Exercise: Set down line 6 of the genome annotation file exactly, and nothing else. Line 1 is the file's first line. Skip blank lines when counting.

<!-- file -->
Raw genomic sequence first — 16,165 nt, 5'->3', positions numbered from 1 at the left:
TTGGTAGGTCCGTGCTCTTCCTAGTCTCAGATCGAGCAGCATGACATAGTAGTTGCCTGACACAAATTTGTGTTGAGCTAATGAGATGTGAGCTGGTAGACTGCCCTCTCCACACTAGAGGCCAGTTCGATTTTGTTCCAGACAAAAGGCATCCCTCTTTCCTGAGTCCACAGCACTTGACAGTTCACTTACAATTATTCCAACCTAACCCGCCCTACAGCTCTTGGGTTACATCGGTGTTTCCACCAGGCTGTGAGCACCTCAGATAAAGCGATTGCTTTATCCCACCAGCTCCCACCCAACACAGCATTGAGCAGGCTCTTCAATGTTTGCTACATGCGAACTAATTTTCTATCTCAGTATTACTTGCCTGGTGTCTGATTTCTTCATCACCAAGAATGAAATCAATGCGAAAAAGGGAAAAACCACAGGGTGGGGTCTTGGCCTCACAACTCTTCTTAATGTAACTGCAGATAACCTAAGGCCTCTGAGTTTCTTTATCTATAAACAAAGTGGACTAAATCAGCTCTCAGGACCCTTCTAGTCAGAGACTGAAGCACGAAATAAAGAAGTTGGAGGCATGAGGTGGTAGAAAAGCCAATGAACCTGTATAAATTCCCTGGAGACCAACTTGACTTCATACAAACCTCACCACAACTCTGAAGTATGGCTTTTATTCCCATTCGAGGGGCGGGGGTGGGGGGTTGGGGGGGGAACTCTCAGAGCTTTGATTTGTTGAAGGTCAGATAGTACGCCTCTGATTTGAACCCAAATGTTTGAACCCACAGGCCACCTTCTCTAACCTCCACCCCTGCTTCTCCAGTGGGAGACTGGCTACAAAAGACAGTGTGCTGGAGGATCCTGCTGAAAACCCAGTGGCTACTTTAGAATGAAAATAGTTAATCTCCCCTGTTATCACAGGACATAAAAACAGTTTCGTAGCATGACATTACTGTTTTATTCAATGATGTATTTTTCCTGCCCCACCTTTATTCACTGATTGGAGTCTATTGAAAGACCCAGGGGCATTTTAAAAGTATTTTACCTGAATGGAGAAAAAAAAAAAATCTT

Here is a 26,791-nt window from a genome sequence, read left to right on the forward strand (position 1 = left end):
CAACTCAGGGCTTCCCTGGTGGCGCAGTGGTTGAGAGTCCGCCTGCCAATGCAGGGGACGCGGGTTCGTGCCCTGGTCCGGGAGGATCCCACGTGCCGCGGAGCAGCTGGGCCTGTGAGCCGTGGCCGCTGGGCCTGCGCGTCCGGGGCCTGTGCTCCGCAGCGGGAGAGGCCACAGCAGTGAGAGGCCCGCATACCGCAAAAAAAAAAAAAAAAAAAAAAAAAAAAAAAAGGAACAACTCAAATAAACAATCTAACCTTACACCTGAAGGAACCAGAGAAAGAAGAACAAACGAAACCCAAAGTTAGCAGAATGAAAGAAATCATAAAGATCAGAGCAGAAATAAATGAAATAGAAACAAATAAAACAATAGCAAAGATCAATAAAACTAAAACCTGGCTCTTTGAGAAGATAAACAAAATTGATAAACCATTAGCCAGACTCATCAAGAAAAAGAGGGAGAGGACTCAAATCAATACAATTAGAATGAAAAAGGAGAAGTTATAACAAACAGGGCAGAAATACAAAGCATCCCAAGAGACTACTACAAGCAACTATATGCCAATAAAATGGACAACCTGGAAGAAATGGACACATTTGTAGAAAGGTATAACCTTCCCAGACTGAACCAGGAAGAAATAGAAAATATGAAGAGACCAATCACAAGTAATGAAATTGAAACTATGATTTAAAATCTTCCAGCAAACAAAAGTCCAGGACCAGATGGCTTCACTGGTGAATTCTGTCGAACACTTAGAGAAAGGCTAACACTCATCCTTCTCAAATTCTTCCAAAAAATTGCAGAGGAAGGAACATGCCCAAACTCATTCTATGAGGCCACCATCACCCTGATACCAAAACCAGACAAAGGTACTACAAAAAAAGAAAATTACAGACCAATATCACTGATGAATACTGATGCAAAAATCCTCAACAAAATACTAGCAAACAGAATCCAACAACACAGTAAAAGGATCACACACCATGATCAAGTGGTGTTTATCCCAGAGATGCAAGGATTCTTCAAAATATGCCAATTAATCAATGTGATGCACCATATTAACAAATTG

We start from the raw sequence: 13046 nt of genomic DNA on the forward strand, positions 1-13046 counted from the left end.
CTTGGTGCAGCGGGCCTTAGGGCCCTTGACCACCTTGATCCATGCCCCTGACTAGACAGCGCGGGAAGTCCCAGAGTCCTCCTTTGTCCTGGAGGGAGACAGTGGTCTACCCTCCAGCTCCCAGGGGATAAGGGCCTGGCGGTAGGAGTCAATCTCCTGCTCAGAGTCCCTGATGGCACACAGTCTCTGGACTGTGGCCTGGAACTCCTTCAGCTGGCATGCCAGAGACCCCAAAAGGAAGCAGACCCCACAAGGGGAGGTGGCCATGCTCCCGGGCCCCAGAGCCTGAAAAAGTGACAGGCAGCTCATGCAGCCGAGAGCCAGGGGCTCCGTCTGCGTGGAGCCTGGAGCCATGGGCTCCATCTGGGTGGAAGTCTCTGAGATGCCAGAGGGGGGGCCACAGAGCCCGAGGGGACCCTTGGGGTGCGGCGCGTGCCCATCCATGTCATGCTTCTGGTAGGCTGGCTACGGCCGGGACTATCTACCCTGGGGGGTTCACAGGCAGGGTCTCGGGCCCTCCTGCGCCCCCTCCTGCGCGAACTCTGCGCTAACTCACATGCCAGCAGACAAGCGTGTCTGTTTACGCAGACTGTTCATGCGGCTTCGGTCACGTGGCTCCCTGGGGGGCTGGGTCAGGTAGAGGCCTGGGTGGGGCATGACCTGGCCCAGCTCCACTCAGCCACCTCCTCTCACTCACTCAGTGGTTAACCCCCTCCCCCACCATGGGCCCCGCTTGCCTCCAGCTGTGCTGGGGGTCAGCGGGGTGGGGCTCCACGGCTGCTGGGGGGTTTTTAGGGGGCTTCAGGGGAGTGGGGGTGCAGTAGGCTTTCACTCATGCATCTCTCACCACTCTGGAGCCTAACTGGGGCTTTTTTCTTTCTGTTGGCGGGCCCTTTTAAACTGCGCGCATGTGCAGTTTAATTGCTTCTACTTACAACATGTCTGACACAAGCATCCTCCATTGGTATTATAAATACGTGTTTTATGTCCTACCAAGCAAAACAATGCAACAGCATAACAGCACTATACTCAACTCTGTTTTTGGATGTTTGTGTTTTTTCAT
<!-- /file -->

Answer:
CTTGGTGCAGCGGGCCTTAGGGCCCTTGACCACCTTGATCCATGCCCCTGACTAGACAGCGCGGGAAGTCCCAGAGTCCTCCTTTGTCCTGGAGGGAGACAGTGGTCTACCCTCCAGCTCCCAGGGGATAAGGGCCTGGCGGTAGGAGTCAATCTCCTGCTCAGAGTCCCTGATGGCACACAGTCTCTGGACTGTGGCCTGGAACTCCTTCAGCTGGCATGCCAGAGACCCCAAAAGGAAGCAGACCCCACAAGGGGAGGTGGCCATGCTCCCGGGCCCCAGAGCCTGAAAAAGTGACAGGCAGCTCATGCAGCCGAGAGCCAGGGGCTCCGTCTGCGTGGAGCCTGGAGCCATGGGCTCCATCTGGGTGGAAGTCTCTGAGATGCCAGAGGGGGGGCCACAGAGCCCGAGGGGACCCTTGGGGTGCGGCGCGTGCCCATCCATGTCATGCTTCTGGTAGGCTGGCTACGGCCGGGACTATCTACCCTGGGGGGTTCACAGGCAGGGTCTCGGGCCCTCCTGCGCCCCCTCCTGCGCGAACTCTGCGCTAACTCACATGCCAGCAGACAAGCGTGTCTGTTTACGCAGACTGTTCATGCGGCTTCGGTCACGTGGCTCCCTGGGGGGCTGGGTCAGGTAGAGGCCTGGGTGGGGCATGACCTGGCCCAGCTCCACTCAGCCACCTCCTCTCACTCACTCAGTGGTTAACCCCCTCCCCCACCATGGGCCCCGCTTGCCTCCAGCTGTGCTGGGGGTCAGCGGGGTGGGGCTCCACGGCTGCTGGGGGGTTTTTAGGGGGCTTCAGGGGAGTGGGGGTGCAGTAGGCTTTCACTCATGCATCTCTCACCACTCTGGAGCCTAACTGGGGCTTTTTTCTTTCTGTTGGCGGGCCCTTTTAAACTGCGCGCATGTGCAGTTTAATTGCTTCTACTTACAACATGTCTGACACAAGCATCCTCCATTGGTATTATAAATACGTGTTTTATGTCCTACCAAGCAAAACAATGCAACAGCATAACAGCACTATACTCAACTCTGTTTTTGGATGTTTGTGTTTTTTCAT